New Social Security cards that would be more resistant to counterfeiting may be delayed past the Oct. 31 deadline for them because of protests that have forced the government to rewrite its bidding specifications.

As part of the major Social Security bill passed earlier this year, Congress ordered that new and replacement cards be printed on banknote paper.

The Social Security Administration published bidding specifications for the new cards in late spring. Protests, which threatened to turn into court action, quickly began arriving from disappointed bidders. Officials concluded that only one company had the equipment to meet the specifications, as written.

Social Security officials said last week that they will make the specifications more flexible, send them to 30 potential bidders and change the bid deadline to Aug. 26.

The contract could be a fat one for the winning bidder. Social Security estimates that it will need 35 million new and replacement cards the first year of the contract--at four cents a card, plus overhead--and 25 million each year after that.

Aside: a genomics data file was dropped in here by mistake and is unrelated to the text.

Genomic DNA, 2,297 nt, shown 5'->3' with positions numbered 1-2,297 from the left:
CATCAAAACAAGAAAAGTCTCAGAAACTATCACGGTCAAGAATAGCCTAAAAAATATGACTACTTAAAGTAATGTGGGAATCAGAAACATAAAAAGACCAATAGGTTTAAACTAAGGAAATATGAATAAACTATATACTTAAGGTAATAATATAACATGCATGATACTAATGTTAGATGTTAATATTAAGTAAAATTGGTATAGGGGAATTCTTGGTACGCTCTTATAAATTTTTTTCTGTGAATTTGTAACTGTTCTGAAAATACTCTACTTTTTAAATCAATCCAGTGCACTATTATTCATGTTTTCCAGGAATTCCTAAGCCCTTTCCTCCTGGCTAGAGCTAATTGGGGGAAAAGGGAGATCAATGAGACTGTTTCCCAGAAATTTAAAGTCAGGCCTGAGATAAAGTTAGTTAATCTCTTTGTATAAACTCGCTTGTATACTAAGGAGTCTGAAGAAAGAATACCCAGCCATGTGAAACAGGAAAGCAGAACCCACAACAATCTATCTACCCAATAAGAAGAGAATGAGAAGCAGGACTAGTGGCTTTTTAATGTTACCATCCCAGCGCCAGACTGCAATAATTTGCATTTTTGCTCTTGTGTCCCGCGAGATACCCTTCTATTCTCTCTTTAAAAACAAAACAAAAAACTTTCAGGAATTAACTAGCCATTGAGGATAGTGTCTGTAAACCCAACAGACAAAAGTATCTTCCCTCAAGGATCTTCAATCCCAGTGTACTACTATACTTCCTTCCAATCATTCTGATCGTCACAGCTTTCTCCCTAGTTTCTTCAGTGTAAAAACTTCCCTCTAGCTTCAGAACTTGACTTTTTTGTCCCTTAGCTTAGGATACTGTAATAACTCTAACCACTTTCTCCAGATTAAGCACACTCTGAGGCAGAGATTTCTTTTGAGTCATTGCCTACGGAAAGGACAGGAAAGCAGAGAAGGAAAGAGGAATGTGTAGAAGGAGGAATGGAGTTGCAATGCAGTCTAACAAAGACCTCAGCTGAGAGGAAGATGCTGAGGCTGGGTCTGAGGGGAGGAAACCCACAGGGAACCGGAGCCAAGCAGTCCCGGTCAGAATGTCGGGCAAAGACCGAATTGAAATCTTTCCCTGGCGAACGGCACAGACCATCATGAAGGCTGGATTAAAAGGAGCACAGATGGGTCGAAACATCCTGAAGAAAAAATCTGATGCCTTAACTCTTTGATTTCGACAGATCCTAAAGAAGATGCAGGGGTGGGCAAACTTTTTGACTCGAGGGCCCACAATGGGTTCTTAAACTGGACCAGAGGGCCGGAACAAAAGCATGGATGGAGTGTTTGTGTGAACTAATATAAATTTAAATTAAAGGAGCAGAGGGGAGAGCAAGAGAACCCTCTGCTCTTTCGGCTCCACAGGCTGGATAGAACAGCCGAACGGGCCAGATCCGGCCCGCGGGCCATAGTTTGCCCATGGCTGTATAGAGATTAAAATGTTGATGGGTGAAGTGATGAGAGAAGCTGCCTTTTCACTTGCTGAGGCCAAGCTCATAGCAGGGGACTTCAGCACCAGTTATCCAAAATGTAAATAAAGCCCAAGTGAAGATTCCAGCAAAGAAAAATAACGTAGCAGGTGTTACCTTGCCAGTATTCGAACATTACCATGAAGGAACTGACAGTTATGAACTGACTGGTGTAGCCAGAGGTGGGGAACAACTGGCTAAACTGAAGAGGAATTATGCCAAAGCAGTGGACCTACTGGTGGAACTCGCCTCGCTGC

It says that the card's security is in doubt as long as documents used to obtain the card, such as birth certificates, can be counterfeited. It also argues the counterfeit-resistant card will be useless until all Americans have it, which will take several generations.

The General Accounting Office estimates that crimes based on false identification, including false and legitimate Social Security numbers, cost taxpayers more than $15 billion a year.